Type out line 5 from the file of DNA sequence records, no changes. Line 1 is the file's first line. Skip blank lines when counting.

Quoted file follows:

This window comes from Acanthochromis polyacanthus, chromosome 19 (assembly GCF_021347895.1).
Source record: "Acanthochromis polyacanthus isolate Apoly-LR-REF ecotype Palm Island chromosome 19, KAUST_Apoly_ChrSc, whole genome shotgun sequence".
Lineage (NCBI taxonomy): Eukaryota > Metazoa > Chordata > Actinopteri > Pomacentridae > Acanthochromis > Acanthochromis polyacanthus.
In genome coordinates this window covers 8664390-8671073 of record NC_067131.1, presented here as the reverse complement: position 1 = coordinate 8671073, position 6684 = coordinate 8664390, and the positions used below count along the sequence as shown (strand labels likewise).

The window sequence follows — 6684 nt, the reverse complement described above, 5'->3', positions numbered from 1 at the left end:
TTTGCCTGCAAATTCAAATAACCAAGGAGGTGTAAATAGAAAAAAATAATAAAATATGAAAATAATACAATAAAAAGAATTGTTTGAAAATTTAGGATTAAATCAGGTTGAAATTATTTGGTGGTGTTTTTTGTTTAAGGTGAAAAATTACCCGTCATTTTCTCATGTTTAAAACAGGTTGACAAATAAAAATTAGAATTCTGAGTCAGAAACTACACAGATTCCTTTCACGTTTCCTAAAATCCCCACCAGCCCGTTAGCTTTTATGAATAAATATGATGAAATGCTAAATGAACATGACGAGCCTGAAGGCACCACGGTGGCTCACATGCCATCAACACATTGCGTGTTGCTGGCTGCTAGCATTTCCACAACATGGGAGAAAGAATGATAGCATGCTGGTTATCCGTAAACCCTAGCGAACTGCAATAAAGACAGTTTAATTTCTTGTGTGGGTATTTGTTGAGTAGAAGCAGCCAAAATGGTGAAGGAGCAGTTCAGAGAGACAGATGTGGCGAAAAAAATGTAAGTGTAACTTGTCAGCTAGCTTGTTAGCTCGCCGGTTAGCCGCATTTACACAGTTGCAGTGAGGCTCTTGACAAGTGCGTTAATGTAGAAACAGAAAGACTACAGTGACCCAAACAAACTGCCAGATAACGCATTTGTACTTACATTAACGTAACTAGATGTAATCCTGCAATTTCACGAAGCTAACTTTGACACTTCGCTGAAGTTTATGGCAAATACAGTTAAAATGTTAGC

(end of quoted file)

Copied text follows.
The window sequence follows — 6684 nt, the reverse complement described above, 5'->3', positions numbered from 1 at the left end: